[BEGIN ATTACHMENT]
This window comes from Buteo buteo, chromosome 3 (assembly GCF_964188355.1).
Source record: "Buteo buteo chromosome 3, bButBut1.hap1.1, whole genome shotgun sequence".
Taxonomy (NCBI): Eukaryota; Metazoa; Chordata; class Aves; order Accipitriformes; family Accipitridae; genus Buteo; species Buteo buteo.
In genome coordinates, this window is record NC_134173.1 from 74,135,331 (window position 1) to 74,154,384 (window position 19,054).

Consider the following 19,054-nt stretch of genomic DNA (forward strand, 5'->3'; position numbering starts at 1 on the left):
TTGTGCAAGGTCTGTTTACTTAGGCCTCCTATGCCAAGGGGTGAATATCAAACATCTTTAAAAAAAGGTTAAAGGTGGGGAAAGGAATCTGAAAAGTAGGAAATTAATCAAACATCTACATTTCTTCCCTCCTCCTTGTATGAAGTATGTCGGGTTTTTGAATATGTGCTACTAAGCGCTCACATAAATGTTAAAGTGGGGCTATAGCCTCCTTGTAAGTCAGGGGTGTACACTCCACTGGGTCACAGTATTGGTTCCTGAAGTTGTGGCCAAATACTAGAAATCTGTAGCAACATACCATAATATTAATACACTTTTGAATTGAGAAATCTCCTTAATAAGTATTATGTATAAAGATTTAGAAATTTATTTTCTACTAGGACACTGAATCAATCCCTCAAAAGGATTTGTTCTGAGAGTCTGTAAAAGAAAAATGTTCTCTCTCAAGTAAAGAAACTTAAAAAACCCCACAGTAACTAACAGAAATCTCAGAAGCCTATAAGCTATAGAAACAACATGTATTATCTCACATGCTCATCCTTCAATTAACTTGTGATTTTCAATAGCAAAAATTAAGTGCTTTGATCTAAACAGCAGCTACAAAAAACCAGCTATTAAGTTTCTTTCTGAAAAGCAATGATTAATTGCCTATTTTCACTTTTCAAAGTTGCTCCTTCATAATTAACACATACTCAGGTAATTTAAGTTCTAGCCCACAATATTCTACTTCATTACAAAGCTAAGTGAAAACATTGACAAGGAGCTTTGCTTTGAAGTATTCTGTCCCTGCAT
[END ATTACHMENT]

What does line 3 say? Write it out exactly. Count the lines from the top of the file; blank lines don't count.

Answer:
Taxonomy (NCBI): Eukaryota; Metazoa; Chordata; class Aves; order Accipitriformes; family Accipitridae; genus Buteo; species Buteo buteo.